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On this we can agree: On a boat we’re all friends

2020 May 1

Sailing boasts unmatched power to make quick comrades from nemeses.

For example, when climate change provocateur Greta Thunberg chose to sail across the Atlantic Ocean instead of flying, sailing social networks exploded in a fiery, albeit brief, debate.

The lucky activist caught a ride on a speedy IMOCA 60 from the UK to New York where she would give a speech at the United Nations while making the point that one can get where they want to go without burning fossil fuel. Sailors who are climate change skeptics called it a stunt and complained that her carbon fiber boat wasn’t green at all. Sailors concerned about climate change applauded and felt that she was elevating the activity, giving sailing symbolic purpose again, like in ancient times when we invented navigation and commerce. Furious tweeting ensued.

But in just a few hours a refreshing consensus was reached: On one hand, sailing might save the planet, so we should go sailing, and on the other, the planet may not need saving, so we should go sailing. You’ll get no argument from me. At least about the sailing part.

Amicable reconciliation is a sailing skill and a key reason that sailing rises above the other things we do in our lives and deserves this unique position in our psyche. Sailors find ways to get along in tough times, despite differences in opinion, culture, upbringing, voting record or means. Sailboat crews that stick together become resilient groups, because they learn both interdependence and prioritization. The important work of safety, speed and wellness is tackled while opinions are set aside. In fact, the apolitical nature of sailing may be its greatest asset, rooted in an “all for one, one for all” psychology that is also found in remote villages, island cultures and military platoons and that springs organically on a sailboat.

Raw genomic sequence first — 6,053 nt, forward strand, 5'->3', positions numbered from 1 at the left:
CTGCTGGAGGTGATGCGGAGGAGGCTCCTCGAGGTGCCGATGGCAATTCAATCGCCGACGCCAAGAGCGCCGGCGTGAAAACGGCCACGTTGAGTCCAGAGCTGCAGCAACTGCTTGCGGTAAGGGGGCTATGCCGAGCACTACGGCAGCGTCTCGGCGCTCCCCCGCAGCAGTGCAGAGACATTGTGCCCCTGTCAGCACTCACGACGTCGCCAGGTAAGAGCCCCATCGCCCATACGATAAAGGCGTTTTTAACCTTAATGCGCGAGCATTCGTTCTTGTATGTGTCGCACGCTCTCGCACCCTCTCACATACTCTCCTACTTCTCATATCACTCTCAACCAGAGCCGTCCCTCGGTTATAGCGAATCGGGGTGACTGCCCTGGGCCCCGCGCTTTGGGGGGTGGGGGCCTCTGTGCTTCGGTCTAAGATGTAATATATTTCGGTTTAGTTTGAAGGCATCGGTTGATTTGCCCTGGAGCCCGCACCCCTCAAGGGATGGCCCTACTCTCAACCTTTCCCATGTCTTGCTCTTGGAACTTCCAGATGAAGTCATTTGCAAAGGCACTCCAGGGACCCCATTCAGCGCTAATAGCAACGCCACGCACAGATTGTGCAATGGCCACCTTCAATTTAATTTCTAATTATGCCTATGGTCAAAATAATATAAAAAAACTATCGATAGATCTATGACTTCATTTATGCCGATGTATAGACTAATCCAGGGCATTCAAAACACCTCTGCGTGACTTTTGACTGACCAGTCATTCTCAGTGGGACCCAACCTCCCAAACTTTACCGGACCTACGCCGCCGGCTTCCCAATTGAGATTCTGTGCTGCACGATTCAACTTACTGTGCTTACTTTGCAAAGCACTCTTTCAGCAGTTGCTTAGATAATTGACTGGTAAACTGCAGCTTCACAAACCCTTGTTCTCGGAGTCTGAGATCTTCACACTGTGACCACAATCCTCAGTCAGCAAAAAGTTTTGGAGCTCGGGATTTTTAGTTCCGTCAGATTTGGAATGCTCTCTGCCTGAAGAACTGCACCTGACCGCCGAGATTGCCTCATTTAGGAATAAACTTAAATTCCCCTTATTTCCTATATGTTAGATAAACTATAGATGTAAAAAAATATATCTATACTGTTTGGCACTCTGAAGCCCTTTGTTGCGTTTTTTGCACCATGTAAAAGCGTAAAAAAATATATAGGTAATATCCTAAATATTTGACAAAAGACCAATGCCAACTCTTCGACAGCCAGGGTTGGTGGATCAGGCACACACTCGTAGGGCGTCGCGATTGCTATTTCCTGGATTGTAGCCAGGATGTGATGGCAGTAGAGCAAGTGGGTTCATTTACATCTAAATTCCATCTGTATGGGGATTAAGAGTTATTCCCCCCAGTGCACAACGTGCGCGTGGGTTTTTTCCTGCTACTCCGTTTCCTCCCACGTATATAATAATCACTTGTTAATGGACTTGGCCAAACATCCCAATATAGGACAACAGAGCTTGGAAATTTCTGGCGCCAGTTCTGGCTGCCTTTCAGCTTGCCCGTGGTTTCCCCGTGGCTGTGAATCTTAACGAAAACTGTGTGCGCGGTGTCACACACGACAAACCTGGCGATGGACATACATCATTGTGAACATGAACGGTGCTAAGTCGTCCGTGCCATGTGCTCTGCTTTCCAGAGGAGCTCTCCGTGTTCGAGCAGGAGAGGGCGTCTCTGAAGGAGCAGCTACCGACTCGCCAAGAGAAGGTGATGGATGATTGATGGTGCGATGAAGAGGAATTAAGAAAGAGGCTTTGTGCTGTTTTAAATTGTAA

Our team includes a self-described communist, an Ayn Rand libertarian, and a Christian conservative who have
had each other’s backs for decades. Nobody unfriends
a crewmate.

In fact, it is not a stretch to say that ageism, racism, sexism (and all the other -isms) have no place on a boat and in fact, are revealed by sailing as contrived. It seems basic: Confined to tiny quarters and forced to share, folks find ways to get along and it feels good so they do more of it.

Camaraderie, by definition, is “mutual trust and friendship among people who spend a lot of time together.” (Note that this definition does not say that the people must look or think the same way, only that they be and remain together.) Importantly, camaraderie—an exalted form of human relationship—is something that we can make. We don’t have to wait for it or hope it finds us.

Take, for example, the Ulster Project, a program created in 1975 by an Episcopalian minister who partnered with a priest from the Church of Ireland. The clergymen saw that teens growing up stifled by religious conflict in war-torn Northern Ireland never had a chance at shared experience, so they built one for the kids from the ground up and it continues today. Boys and girls from different backgrounds travel together in summer to cities in the United States to participate in group activities including, of course, sailing. 

Last summer two dozen teens visited our club, split into teams, and six kids from Belfast, Derry and Portadown formed our crew, took turns driving, trimming and grinding in an ad hoc race to the buoy and back. The experience was as touching and uplifting for those of us who donated boats and PFDs as it was for the kids, who are forming lifelong friendships, despite generational cultural barriers back home.

It’s hard to find peace and happiness as a pawn among angry tweets and raging relatives, but peace is an absolute necessity on a sailboat. This is not to say that there won’t be disagreement—only that the work to resolve those disagreements is the way that sailors live well.